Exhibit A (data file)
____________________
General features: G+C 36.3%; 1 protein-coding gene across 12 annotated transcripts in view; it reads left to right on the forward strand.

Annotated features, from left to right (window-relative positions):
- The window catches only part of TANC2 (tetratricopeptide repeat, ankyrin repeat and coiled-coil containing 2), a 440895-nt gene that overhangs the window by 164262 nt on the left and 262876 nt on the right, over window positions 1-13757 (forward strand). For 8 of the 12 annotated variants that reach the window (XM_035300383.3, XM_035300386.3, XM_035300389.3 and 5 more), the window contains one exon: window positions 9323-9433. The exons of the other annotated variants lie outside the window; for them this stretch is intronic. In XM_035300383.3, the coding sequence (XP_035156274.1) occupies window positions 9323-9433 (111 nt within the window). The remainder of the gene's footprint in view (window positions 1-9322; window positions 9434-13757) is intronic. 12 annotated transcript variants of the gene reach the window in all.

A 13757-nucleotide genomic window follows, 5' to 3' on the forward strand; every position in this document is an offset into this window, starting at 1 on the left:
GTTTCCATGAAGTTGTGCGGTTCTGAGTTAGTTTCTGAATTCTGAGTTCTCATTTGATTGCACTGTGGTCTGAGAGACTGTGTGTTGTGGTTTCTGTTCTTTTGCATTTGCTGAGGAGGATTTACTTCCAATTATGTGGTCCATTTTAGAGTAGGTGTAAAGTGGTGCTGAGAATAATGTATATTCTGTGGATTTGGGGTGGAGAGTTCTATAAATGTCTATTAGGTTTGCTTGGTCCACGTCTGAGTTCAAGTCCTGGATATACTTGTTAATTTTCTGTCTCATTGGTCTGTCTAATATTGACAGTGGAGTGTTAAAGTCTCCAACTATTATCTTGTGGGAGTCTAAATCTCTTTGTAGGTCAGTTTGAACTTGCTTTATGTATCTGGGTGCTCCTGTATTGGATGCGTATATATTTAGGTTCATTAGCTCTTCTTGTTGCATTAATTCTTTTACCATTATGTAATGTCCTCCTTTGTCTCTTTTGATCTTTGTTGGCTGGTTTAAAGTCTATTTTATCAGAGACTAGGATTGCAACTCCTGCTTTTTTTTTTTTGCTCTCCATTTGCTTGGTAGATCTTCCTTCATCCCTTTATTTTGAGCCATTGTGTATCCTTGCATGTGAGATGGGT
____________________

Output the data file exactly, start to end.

General features: G+C 36.3%; 1 protein-coding gene across 12 annotated transcripts in view; it reads left to right on the forward strand.

Annotated features, from left to right (window-relative positions):
- The window catches only part of TANC2 (tetratricopeptide repeat, ankyrin repeat and coiled-coil containing 2), a 440895-nt gene that overhangs the window by 164262 nt on the left and 262876 nt on the right, over window positions 1-13757 (forward strand). For 8 of the 12 annotated variants that reach the window (XM_035300383.3, XM_035300386.3, XM_035300389.3 and 5 more), the window contains one exon: window positions 9323-9433. The exons of the other annotated variants lie outside the window; for them this stretch is intronic. In XM_035300383.3, the coding sequence (XP_035156274.1) occupies window positions 9323-9433 (111 nt within the window). The remainder of the gene's footprint in view (window positions 1-9322; window positions 9434-13757) is intronic. 12 annotated transcript variants of the gene reach the window in all.

A 13757-nucleotide genomic window follows, 5' to 3' on the forward strand; every position in this document is an offset into this window, starting at 1 on the left:
GTTTCCATGAAGTTGTGCGGTTCTGAGTTAGTTTCTGAATTCTGAGTTCTCATTTGATTGCACTGTGGTCTGAGAGACTGTGTGTTGTGGTTTCTGTTCTTTTGCATTTGCTGAGGAGGATTTACTTCCAATTATGTGGTCCATTTTAGAGTAGGTGTAAAGTGGTGCTGAGAATAATGTATATTCTGTGGATTTGGGGTGGAGAGTTCTATAAATGTCTATTAGGTTTGCTTGGTCCACGTCTGAGTTCAAGTCCTGGATATACTTGTTAATTTTCTGTCTCATTGGTCTGTCTAATATTGACAGTGGAGTGTTAAAGTCTCCAACTATTATCTTGTGGGAGTCTAAATCTCTTTGTAGGTCAGTTTGAACTTGCTTTATGTATCTGGGTGCTCCTGTATTGGATGCGTATATATTTAGGTTCATTAGCTCTTCTTGTTGCATTAATTCTTTTACCATTATGTAATGTCCTCCTTTGTCTCTTTTGATCTTTGTTGGCTGGTTTAAAGTCTATTTTATCAGAGACTAGGATTGCAACTCCTGCTTTTTTTTTTTTGCTCTCCATTTGCTTGGTAGATCTTCCTTCATCCCTTTATTTTGAGCCATTGTGTATCCTTGCATGTGAGATGGGT